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Panorama of Paris (detail)
(c. 1805–13), Pierre Prévost
It was an Irishman, Robert Barker, who invented the panorama, patenting it in 1787 and in 1792 presenting views of Edinburgh made on a cylindrical surface. He built the first purpose-built panorama rotunda the following year in London’s Leicester Square, and made a fortune. Viewers standing at the centre of a large circular canvas were offered a 360-degree, bird’s-eye view, in which the rules of perspective had to be observed precisely. James Thayer, an American, built two rotundas in Paris in 1800, the first opening with a panorama of the city by Pierre Prévost, a pupil of Pierre-Henri de Valenciennes. Prévost went on to paint another 16 panoramas, including battle scenes, the accuracy and effect both drawing unanimous admiration.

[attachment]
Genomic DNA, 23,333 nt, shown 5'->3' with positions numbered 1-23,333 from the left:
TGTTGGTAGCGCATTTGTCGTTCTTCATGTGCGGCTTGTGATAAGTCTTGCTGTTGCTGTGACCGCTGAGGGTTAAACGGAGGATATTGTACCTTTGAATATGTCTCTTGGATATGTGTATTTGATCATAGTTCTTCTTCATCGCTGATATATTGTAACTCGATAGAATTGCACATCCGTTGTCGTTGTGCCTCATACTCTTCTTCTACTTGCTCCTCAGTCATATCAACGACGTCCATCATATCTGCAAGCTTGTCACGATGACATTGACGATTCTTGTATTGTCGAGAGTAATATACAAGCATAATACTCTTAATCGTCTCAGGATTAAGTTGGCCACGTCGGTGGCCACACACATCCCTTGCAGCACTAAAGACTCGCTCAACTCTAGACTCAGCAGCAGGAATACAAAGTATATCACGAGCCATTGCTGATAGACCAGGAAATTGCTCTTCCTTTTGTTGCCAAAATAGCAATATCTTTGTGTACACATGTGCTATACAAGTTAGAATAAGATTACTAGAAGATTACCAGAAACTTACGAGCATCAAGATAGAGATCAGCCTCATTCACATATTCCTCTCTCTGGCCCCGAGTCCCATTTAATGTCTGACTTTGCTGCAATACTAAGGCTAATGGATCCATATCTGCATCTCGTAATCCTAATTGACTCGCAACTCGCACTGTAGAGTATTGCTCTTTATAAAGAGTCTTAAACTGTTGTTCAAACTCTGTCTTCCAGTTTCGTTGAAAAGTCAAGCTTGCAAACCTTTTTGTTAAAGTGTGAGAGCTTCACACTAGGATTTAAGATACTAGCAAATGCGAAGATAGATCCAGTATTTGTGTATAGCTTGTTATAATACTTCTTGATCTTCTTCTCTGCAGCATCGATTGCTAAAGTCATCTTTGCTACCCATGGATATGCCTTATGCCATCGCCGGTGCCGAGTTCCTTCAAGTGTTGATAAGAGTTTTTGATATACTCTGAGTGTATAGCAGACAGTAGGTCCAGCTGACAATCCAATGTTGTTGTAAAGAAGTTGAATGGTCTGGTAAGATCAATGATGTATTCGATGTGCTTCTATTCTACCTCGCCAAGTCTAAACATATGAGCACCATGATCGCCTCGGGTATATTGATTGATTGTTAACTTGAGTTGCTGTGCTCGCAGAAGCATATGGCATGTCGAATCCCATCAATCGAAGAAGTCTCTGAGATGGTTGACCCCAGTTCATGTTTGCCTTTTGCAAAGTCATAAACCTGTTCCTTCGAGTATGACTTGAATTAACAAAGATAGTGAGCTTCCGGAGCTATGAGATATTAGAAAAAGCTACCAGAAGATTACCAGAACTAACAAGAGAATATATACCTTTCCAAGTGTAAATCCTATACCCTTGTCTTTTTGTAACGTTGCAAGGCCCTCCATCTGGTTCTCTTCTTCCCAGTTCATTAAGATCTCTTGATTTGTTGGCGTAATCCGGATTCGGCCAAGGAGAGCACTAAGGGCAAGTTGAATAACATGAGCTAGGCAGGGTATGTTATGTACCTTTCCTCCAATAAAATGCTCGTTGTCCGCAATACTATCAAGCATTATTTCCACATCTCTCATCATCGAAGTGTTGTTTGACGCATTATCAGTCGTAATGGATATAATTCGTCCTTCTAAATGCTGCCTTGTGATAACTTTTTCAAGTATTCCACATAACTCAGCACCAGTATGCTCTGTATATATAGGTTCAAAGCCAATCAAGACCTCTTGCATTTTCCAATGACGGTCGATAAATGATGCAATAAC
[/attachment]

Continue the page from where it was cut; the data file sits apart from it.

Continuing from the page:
At TEFAF, Kugel is constructing a cylindrical room of about three metres in diameter to house the 10 gouache views of Paris made from the roof of the Pavillon de Flore at the Louvre. These preparatory studies were enlarged to 10 times their size for the full-scale panorama exhibited in Vienna in 1814 and subsequently destroyed. Few of such panoramas survive, but their illusionistic effect is as extraordinary today as it was 200 years ago.
Selected by Susan Moore.